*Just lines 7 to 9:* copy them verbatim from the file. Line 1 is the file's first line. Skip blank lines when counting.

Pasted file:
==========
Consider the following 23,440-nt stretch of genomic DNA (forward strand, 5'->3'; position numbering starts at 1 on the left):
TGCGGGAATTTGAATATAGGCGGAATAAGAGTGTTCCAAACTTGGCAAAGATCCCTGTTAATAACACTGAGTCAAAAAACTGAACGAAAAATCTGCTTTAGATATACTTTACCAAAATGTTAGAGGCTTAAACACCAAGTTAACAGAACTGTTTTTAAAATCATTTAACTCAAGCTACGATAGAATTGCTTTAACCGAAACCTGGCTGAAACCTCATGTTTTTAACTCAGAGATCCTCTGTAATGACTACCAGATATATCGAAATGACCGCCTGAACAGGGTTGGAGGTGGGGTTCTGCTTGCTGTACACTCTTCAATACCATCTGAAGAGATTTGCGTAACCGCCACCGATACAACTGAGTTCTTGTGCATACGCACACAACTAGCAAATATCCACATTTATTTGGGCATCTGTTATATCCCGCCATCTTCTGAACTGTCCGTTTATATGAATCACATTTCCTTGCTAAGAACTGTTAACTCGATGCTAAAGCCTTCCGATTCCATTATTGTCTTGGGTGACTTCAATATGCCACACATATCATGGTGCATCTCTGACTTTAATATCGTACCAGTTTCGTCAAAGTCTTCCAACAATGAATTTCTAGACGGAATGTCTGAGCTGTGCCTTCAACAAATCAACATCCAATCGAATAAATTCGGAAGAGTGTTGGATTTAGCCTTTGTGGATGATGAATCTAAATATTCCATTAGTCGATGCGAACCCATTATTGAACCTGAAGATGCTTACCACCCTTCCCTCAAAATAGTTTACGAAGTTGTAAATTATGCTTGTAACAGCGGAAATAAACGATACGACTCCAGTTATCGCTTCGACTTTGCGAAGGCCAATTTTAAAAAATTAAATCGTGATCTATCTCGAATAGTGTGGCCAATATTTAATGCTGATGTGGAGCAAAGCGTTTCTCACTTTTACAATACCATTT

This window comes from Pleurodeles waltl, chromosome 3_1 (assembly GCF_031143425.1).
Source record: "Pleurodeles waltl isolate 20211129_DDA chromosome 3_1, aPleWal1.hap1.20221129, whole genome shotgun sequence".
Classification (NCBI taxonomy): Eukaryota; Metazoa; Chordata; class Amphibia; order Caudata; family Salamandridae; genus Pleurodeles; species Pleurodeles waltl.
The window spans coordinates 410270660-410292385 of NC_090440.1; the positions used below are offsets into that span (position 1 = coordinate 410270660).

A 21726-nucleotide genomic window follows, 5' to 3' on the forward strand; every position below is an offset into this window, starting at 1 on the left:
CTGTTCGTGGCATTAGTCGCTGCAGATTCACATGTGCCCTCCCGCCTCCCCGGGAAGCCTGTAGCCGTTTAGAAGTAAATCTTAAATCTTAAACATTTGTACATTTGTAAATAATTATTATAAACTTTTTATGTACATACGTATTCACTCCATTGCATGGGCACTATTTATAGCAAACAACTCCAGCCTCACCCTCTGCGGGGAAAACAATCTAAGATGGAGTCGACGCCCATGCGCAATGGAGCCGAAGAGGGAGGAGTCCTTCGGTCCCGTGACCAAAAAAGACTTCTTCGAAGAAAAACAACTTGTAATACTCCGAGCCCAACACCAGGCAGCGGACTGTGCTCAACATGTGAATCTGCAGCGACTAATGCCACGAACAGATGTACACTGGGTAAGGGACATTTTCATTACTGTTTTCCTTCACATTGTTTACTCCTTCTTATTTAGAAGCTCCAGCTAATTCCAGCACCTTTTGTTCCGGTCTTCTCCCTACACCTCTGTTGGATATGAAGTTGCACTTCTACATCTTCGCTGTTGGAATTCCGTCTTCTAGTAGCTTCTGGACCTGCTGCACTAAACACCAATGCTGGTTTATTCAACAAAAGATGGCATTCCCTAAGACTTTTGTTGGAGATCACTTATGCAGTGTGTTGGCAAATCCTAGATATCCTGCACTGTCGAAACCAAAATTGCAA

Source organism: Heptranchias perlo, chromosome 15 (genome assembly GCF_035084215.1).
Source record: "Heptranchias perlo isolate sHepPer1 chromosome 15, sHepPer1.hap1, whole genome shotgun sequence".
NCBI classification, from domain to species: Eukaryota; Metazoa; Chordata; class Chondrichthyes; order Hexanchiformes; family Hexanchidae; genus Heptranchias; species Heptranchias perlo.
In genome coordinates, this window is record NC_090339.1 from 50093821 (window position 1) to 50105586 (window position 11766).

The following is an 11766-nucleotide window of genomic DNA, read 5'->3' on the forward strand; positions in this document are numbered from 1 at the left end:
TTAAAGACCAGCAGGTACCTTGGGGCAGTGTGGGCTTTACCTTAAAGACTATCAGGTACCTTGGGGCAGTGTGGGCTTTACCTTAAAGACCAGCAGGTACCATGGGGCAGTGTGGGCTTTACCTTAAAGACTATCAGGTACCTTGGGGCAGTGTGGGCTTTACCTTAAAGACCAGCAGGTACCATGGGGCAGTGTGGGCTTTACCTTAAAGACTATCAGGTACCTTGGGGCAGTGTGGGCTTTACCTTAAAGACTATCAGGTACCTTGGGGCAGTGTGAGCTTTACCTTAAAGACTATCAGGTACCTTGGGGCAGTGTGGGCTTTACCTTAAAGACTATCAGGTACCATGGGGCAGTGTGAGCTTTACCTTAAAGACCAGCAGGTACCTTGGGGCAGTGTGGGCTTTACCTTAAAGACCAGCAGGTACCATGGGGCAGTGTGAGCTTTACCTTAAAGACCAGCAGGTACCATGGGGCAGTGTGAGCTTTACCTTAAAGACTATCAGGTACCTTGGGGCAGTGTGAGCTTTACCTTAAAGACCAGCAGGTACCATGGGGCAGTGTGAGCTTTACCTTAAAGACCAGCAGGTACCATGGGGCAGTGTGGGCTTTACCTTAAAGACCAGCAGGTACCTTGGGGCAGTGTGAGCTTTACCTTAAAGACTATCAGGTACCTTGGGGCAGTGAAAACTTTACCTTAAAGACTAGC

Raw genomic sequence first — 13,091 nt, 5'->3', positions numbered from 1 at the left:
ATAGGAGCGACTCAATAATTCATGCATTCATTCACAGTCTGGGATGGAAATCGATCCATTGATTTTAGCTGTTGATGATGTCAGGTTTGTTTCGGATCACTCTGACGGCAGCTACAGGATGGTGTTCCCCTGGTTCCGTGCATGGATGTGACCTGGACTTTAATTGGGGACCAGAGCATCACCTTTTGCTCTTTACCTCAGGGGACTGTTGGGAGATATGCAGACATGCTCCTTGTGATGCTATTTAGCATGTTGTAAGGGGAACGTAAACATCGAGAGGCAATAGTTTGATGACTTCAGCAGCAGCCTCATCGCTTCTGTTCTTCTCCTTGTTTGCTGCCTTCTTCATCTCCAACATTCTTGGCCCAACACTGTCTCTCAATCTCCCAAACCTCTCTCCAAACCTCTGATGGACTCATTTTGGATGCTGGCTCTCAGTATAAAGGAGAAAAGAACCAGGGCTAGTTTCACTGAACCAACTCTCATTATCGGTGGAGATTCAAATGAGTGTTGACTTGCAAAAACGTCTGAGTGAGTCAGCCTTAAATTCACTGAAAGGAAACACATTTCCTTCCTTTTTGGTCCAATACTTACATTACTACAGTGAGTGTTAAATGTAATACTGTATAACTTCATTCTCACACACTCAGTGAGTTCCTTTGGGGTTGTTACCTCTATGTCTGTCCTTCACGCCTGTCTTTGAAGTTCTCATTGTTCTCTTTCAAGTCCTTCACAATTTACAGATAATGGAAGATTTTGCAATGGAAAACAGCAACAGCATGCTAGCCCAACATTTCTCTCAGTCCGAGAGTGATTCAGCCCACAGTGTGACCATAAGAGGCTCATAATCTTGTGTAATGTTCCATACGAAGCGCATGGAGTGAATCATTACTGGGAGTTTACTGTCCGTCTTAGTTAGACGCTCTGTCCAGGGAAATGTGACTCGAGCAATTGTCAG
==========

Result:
A 21726-nucleotide genomic window follows, 5' to 3' on the forward strand; every position below is an offset into this window, starting at 1 on the left:
CTGTTCGTGGCATTAGTCGCTGCAGATTCACATGTGCCCTCCCGCCTCCCCGGGAAGCCTGTAGCCGTTTAGAAGTAAATCTTAAATCTTAAACATTTGTACATTTGTAAATAATTATTATAAACTTTTTATGTACATACGTATTCACTCCATTGCATGGGCACTATTTATAGCAAACAACTCCAGCCTCACCCTCTGCGGGGAAAACAATCTAAGATGGAGTCGACGCCCATGCGCAATGGAGCCGAAGAGGGAGGAGTCCTTCGGTCCCGTGACCAAAAAAGACTTCTTCGAAGAAAAACAACTTGTAATACTCCGAGCCCAACACCAGGCAGCGGACTGTGCTCAACATGTGAATCTGCAGCGACTAATGCCACGAACAGATGTACACTGGGTAAGGGACATTTTCATTACTGTTTTCCTTCACATTGTTTACTCCTTCTTATTTAGAAGCTCCAGCTAATTCCAGCACCTTTTGTTCCGGTCTTCTCCCTACACCTCTGTTGGATATGAAGTTGCACTTCTACATCTTCGCTGTTGGAATTCCGTCTTCTAGTAGCTTCTGGACCTGCTGCACTAAACACCAATGCTGGTTTATTCAACAAAAGATGGCATTCCCTAAGACTTTTGTTGGAGATCACTTATGCAGTGTGTTGGCAAATCCTAGATATCCTGCACTGTCGAAACCAAAATTGCAA

Source organism: Heptranchias perlo, chromosome 15 (genome assembly GCF_035084215.1).